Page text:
FAQs

  • What is the first appointment like?  Your first appointment is an evaluation.  It is usually 60-90 minutes long.  We will discuss your concerns, symptoms, mental and physical health history.  We will work together to create a treatment plan.
  • What should I bring to my first appointment?  A list of all of your current medications, along with their doses. Some people prefer to bring the prescription bottles. I need to know EVERYTHING that you are on even if it is not related to mental health.  Please also bring a list of past psychiatric medications, doses and, if known, the length of time you were on them.
  • I’m not sure what type of appointment to schedule? Everyone starts with an evaluation.  During your evaluation, we will determine if you need medication, therapy, or both.  
  • I’d like to come in but I don’t have a babysitter.  Your children are welcome to come! I will write any sensitive questions down so big ears don’t overhear.
  • How often will I need to come?  For medication management, I typically see people monthly until we agree you are stable on the medication. Followup appointments are then every three months. Theses are important to ensure you are receiving the best quality care.   Psychotherapy is weekly or every other week.  Once we have worked through your goals, you are welcome to come monthly.
  • Will you do blood work?  If you have not had any blood work done in the last 6 months,  I will give you a lab slip.  Otherwise, I can obtain most lab work from your primary care provider (PCP).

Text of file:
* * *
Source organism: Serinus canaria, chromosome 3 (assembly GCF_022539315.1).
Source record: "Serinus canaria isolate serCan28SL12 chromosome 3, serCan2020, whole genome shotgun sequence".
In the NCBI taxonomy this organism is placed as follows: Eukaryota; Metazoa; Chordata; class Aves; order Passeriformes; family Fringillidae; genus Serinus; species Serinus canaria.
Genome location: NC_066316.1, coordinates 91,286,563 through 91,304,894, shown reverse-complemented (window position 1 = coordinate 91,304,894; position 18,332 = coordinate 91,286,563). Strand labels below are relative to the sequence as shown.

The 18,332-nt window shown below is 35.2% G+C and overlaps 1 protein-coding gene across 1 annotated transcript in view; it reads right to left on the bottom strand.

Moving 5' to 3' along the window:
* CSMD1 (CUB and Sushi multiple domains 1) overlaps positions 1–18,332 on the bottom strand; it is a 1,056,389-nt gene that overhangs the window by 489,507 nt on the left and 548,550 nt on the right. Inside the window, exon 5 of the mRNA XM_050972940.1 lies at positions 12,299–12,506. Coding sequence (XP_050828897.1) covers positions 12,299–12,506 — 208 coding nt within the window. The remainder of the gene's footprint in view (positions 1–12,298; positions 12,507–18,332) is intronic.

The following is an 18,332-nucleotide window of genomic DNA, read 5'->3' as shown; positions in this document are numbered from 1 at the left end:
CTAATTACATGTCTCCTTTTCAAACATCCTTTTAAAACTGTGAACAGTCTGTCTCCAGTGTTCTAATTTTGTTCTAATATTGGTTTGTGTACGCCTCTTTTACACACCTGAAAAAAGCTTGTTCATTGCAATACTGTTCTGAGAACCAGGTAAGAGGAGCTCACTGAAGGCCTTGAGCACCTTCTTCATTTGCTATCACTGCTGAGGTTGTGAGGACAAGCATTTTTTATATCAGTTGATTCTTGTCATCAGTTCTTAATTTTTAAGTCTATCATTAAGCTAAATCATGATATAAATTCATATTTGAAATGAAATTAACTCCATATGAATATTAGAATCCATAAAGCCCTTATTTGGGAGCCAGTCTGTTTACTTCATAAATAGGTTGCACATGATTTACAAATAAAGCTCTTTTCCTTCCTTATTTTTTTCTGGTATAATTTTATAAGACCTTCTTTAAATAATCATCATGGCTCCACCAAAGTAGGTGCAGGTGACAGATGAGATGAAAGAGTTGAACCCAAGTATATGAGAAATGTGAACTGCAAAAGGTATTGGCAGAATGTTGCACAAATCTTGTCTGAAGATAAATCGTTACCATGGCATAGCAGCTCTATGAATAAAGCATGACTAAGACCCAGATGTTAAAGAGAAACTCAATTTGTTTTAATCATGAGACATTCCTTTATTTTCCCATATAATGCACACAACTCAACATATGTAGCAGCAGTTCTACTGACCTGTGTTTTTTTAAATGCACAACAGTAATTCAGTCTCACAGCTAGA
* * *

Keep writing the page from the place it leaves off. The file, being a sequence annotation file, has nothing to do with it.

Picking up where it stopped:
• Will I receive a prescription after the initial evaluation? Most people do.
  • I’m on the fence about medication. Is that OK?  Absolutely!  We will discuss your options.  If you need more time to consider them, we can always follow up later.  Medication is a personal choice.
  • Will you coordinate with my therapist, PCP, or other providers? Yes!

A final note.  I believe your mental health treatment is composed of three factors: medication, therapy, and “life stuff”.  Medication is a tool that can help you better cope with life and augment therapy.    For some people, it is all they need to feel better.  Most people, however, need a combination of therapy and medication.    You are welcome to seek therapy elsewhere.  In fact, many patients are referred to me from their therapist for medication management. The last category “life stuff” is composed of everything from what you eat and drink to the relationships you keep and the work you do. I believe it is the most important determinant of mental health. Therapy and medication can often help you make positive “life stuff” changes.

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